The Hancock-Henderson Quill, Inc.

Sheriff Gets Democrat Nod

Henderson County Sheriff Mark Lumbeck received the nod from county Democrats in the Primary Election Tuesday to represent them on the ballot in November's General Election.

Lumbeck was running in the Primary with the only county opposition against challengers Brian K. Grisham of Lomax and Wesley A. Long of Stronghurst.

Out of 845 Democratic votes in their bid for sheriff, Lumbeck took over 70% of the votes. The vote was as follows:

Lumbeck 599 votes

Long 166 votes

Grisham 80 votes

After the election results came in Tuesday evening, Sheriff Lumbeck said,

"I am ecstatic! I am running for my 3rd term and it is nice to know that the people have confidence in me and the votes definitely show it.

"I really appreciate all the people who supported me and worked to make this happen, my staff, in particular, and my wife Debbie."

Sheriff Lumbeck pledges to continue his service to the people of Henderson County.

"I am looking forward to serving the people of Henderson County for another 4 years."

One of his goals is to re-establish the D.A.R.E. program in the schools which has been absent for about 4 years.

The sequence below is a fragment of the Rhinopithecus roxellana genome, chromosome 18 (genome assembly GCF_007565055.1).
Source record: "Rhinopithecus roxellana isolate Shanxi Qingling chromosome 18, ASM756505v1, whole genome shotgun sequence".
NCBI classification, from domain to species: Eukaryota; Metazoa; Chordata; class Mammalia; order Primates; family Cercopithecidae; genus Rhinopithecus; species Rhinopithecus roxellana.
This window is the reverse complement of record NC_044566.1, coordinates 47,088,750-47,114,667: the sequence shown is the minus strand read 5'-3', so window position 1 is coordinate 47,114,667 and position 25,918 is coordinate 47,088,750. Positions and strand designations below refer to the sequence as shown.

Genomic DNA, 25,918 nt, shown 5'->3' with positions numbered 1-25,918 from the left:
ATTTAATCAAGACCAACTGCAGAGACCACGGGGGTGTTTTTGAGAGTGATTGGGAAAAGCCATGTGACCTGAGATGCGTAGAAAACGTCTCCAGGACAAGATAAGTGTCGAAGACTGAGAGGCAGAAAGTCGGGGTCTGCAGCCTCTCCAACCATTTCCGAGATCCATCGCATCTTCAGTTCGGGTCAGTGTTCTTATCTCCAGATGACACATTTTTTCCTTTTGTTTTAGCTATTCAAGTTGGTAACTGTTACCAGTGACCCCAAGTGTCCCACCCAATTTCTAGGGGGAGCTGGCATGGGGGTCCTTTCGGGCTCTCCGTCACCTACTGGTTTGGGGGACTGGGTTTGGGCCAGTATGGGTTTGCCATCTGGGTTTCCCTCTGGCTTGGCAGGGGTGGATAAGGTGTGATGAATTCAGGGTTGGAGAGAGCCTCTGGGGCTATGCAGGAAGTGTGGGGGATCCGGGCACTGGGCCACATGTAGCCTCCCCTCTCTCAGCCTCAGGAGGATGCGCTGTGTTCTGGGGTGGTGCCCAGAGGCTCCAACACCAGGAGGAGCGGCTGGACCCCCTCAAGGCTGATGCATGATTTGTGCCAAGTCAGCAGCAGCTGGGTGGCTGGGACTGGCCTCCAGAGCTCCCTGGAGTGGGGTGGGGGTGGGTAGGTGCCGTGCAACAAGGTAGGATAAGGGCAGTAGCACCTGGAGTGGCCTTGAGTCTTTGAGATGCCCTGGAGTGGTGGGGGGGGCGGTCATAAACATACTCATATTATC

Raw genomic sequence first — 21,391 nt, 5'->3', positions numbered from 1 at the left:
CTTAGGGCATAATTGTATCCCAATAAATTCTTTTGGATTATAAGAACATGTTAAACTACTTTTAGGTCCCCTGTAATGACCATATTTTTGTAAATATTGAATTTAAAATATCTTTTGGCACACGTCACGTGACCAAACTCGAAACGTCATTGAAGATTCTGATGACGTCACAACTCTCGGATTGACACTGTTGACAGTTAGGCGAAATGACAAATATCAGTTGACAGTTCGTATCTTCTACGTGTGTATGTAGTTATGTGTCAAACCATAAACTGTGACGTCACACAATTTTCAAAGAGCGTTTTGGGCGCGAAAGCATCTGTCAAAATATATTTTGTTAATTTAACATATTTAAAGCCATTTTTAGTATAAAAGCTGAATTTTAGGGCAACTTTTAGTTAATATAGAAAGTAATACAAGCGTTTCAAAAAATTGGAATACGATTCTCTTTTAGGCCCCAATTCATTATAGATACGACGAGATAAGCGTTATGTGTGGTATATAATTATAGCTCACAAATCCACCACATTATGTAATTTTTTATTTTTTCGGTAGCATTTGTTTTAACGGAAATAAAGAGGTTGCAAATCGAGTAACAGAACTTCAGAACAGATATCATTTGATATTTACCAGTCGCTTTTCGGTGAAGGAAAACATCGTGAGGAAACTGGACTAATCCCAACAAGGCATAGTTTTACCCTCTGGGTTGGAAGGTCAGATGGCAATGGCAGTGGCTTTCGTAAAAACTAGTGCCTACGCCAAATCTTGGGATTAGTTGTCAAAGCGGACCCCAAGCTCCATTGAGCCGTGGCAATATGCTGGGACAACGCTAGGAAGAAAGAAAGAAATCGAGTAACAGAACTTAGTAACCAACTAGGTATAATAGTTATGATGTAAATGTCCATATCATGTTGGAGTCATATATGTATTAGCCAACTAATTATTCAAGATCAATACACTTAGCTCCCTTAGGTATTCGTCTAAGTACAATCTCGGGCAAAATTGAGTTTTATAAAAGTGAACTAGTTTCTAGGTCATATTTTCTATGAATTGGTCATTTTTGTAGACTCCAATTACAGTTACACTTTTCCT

One of the problems has been their requirement of 3 years of road experience to teach.

The D.A.R.E. program was cut out of the Illinois State Police budget several years ago, Sheriff Lumbeck said, and now D.A.R.E. Officer Training Course is being conducted through (DOT) with the next training May 1-12th on the campus of Illinois Central College, East Peoria, Illinois.

"We have a deputy on staff, Matt Link, who meets the requirements and we are waiting for his approval from the D.A.R.E. organization to be accepted for the training."

Sheriff Lumbeck said he will also continue on his fight against illegal drugs and Meth labs.

"Over the last 7 years, 35 Meth labs have been taken out of this county, and it will continue to be a high priority to take more out of service.

"We have averaged five a year," he said.

Lumbeck said they are also continuing with 24 hour patrol in the county.

"We do this with 7 deputies and myself," Lumbeck said. "Six years ago we had budget falls that took two deputies, but we still continue running 24 hour patrol which includes a 11-7 a.m. midnight shift."

The Sheriff encourages anyone needing help to call 911.

"I am still surprised how many people do not know we have 911.

"The county has had 911 since September 2002 when it was Federally mandated. 911 from a cell phone will also be re-routed to our office," he said.

In any kind of emergency, fire-ambulance-accident-police, residents only need to call the 911 number, and the Sheriff's office has certain protocol they follow to get help on the way A.S.A.P. (as soon as possible).